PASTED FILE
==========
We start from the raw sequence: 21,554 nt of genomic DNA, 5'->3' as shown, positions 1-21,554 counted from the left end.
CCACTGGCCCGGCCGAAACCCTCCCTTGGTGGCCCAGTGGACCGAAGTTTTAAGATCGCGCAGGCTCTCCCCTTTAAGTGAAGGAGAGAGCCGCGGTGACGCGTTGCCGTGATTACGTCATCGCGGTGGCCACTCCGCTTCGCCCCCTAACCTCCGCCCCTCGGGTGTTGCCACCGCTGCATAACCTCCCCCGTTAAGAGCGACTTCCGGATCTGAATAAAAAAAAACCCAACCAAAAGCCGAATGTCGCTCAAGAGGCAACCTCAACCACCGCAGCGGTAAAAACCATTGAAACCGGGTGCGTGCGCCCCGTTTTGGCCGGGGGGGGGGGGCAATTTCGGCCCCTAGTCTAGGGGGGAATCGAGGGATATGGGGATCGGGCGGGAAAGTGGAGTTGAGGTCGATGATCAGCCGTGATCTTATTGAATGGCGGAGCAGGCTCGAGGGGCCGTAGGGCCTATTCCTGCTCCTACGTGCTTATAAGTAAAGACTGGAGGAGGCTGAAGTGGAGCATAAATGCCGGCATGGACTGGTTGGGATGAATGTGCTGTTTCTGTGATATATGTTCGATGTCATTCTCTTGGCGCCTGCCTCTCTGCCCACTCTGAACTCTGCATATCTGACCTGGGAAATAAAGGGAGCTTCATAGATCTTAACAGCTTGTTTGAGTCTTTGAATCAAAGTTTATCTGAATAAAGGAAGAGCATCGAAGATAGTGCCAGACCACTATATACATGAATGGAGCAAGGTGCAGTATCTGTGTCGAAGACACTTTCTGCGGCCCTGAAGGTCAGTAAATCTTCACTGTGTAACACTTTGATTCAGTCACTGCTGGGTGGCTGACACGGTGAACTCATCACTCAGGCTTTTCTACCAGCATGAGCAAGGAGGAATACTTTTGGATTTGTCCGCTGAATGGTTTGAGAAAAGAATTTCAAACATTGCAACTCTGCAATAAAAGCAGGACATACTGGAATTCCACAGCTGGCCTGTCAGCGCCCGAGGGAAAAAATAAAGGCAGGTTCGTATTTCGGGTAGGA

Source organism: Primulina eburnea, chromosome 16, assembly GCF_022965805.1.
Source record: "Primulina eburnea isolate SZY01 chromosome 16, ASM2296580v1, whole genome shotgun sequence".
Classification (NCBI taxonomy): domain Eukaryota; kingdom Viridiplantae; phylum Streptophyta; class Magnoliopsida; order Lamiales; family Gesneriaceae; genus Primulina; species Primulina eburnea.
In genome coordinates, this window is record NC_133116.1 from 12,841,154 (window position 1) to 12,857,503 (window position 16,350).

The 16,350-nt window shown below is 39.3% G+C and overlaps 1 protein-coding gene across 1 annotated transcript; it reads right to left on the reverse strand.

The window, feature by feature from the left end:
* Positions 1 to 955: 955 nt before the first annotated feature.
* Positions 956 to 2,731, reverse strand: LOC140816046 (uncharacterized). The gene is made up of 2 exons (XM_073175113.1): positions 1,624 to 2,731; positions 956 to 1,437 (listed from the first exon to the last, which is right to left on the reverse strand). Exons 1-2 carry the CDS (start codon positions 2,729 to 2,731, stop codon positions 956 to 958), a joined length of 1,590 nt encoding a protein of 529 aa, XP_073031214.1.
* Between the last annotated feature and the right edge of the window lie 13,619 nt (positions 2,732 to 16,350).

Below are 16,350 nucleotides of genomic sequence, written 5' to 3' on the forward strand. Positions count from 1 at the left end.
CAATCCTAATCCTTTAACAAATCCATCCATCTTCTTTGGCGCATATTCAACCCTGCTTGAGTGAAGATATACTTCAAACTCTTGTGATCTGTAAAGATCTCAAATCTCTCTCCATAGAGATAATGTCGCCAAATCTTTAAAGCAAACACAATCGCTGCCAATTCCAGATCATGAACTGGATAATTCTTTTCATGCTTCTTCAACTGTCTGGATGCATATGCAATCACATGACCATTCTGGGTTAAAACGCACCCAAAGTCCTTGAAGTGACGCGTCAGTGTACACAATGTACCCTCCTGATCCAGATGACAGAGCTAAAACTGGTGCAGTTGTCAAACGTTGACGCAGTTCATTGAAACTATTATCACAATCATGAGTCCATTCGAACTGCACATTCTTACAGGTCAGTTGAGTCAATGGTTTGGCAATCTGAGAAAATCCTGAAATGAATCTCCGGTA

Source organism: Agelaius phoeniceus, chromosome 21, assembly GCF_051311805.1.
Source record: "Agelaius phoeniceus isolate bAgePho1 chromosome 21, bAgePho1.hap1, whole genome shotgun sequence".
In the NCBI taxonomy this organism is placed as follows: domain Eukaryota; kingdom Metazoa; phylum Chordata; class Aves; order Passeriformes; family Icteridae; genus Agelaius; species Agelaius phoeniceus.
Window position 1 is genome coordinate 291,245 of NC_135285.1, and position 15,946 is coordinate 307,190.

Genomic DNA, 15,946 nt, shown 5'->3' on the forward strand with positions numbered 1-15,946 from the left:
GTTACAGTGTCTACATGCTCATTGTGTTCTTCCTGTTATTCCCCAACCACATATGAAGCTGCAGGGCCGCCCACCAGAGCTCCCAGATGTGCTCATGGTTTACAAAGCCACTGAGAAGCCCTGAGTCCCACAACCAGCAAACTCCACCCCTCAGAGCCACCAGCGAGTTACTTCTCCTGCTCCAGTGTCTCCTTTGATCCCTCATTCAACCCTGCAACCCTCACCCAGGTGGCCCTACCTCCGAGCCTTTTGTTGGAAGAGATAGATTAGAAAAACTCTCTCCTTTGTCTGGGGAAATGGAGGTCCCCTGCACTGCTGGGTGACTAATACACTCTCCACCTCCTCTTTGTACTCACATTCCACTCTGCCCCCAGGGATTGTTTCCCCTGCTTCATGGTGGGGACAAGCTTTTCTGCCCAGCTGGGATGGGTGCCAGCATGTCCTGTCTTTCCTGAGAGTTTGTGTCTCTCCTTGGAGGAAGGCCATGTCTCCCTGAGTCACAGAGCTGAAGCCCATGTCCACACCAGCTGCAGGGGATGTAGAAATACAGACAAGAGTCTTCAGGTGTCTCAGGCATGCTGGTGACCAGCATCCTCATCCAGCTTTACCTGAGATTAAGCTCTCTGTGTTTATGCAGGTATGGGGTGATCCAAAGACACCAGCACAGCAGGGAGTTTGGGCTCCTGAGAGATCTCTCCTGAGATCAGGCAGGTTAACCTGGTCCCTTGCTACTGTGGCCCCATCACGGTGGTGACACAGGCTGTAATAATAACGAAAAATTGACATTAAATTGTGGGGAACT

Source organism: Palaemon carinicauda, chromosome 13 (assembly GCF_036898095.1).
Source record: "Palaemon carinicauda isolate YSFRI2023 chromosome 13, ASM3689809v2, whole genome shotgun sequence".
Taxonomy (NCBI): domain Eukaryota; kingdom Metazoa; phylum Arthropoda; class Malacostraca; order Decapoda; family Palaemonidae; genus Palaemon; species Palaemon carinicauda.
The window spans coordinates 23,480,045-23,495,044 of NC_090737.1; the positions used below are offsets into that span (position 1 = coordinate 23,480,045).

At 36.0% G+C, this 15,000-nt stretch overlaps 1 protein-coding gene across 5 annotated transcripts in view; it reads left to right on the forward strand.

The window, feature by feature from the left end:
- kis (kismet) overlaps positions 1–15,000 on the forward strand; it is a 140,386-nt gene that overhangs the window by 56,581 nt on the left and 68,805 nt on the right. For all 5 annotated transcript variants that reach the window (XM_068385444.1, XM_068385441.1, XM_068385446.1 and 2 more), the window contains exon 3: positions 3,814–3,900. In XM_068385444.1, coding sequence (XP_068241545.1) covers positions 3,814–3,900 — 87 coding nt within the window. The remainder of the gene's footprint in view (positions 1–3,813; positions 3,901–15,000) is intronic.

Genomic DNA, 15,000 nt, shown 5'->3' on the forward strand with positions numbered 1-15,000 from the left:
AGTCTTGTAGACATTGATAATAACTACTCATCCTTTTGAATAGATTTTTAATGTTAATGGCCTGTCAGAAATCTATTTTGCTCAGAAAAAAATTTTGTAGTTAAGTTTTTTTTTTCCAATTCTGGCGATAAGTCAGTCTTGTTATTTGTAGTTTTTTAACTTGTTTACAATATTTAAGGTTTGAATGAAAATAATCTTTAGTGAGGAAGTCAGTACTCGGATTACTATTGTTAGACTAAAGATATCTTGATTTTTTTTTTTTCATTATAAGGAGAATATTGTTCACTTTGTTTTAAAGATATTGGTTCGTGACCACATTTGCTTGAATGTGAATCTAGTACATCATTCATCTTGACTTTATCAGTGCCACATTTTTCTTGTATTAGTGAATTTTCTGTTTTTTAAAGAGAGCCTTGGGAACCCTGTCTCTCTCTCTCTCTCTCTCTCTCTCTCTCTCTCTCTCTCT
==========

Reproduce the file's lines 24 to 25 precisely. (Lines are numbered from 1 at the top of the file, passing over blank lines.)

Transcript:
At 36.0% G+C, this 15,000-nt stretch overlaps 1 protein-coding gene across 5 annotated transcripts in view; it reads left to right on the forward strand.

The window, feature by feature from the left end: